When writer and director Mike Flanagan got the green light to adapt Stephen King’s 2013 novel Doctor Sleep, he found himself in a unique situation. King’s book is a direct sequel to his 1977 novel The Shining, and most definitely not a direct sequel to the 1980 film directed by Stanley Kubrick, which King notoriously hated. Flanagan could have ignored his cinematic precedent, though remaining faithful to the book alone likely would have alienated a lot of movie fans. So instead, he opted to bridge the two, making his own version of Doctor Sleep. Naturally, this led to a number of significant departures from both the source material and Kubrick’s universe. Wondering how it all works? Let us guide the way.
In short, both the Doctor Sleep book and film bring us back into the world of Dan Torrance (Ewan McGregor), whose father Jack Torrance (Jack Nicholson in The Shining) lost his mind and found his axe at the infamous Overlook Hotel. Decades later, a still-traumatized Dan hits rock bottom and moves to a small New Hampshire town, where he holds a job at a hospice center and uses his shining powers (among them, his abilities to converse with the dead and telepathically connect to other people) to help elderly residents transition into the afterlife. Meanwhile, there’s Abra Stone (Kyliegh Curran), a young girl with even more powerful shining skills than Danny. She’s spotted by a group of cultish immortals who call themselves the True Knot and feed on the essence, or “steam,” of people endowed with astral gifts. Led by Rose the Hat (Rebecca Ferguson), they set their sights on Abra, but Dan may be able to save her. Cue the second half of the movie, when things get a little complicated.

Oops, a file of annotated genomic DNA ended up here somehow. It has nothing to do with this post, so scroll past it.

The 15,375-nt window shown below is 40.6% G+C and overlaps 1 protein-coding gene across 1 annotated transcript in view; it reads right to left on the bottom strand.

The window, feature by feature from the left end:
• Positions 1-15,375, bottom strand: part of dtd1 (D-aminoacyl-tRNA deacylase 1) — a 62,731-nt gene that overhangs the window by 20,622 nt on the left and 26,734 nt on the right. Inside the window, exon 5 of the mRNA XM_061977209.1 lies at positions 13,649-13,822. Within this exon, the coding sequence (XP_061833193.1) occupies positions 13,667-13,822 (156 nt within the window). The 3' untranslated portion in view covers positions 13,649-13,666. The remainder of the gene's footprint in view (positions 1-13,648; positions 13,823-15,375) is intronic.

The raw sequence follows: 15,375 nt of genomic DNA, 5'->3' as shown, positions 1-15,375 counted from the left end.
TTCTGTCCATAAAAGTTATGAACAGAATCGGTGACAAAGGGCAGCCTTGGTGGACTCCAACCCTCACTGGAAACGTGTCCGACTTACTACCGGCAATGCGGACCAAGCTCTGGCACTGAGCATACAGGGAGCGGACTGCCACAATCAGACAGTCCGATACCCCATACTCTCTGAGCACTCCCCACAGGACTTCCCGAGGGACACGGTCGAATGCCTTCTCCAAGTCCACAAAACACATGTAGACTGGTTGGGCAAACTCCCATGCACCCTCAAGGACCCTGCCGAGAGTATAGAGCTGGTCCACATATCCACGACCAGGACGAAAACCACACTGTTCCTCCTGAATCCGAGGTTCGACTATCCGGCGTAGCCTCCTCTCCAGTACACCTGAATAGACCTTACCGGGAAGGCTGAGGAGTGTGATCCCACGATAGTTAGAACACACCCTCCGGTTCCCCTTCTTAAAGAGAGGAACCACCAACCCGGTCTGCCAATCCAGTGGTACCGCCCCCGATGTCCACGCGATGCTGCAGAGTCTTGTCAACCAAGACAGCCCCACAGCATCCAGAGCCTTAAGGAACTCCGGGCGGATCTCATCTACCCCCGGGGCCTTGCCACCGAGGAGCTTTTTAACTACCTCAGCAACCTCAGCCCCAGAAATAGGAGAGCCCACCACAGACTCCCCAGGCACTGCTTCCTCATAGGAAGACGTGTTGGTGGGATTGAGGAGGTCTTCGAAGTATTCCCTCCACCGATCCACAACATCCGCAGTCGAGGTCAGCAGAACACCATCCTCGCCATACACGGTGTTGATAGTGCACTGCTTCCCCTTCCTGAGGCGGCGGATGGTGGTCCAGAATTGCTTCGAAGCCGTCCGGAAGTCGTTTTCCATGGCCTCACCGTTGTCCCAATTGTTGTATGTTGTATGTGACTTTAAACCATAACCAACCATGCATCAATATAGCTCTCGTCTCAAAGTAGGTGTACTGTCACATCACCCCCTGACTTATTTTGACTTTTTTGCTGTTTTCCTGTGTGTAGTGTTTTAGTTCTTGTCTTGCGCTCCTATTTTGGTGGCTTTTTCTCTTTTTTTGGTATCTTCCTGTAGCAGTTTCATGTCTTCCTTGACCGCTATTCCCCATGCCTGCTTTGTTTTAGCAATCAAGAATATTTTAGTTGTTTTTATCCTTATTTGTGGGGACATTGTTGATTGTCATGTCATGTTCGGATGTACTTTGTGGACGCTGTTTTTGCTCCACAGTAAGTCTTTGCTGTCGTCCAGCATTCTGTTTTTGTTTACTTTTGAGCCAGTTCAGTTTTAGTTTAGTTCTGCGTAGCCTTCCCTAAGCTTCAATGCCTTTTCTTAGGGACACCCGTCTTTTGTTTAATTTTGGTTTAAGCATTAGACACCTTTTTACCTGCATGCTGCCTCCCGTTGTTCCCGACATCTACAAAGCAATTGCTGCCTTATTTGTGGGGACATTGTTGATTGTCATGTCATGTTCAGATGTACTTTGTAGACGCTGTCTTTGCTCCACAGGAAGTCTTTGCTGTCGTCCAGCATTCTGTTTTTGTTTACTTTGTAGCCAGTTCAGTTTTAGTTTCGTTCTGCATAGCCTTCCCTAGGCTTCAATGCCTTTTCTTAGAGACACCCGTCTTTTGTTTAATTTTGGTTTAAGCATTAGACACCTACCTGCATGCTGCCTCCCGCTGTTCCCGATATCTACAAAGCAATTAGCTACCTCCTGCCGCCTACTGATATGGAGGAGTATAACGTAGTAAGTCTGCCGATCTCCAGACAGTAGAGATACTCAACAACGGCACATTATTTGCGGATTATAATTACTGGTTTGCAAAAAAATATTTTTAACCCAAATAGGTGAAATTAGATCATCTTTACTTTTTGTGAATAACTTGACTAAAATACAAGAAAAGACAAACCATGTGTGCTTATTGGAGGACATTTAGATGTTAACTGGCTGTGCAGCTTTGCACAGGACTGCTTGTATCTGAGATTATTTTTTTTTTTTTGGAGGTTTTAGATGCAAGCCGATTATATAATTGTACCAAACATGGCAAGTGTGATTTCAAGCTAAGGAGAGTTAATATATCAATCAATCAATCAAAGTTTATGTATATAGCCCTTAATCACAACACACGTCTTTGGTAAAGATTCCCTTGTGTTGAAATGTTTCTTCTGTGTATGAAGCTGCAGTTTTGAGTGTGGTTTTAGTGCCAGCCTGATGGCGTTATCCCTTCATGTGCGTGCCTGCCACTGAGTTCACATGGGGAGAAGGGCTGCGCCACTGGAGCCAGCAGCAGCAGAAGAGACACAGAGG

Here’s an abbreviated list of the noticeable liberties taken by Flanagan in his hybrid sequel. Warning: Many spoilers follow!
The Setting: the Overlook Hotel
At the end of King’s The Shining, the Overlook Hotel exploded after Jack Torrance left the boiler room unmonitored. His wife Wendy, son Danny, and even Dick Hallorann were able to survive the wreckage, but the hotel does not. As a result, in King’s Doctor Sleep, the finale still takes place on the grounds of the Overlook, but by then it has been turned into a campground without any of the recognizable design details.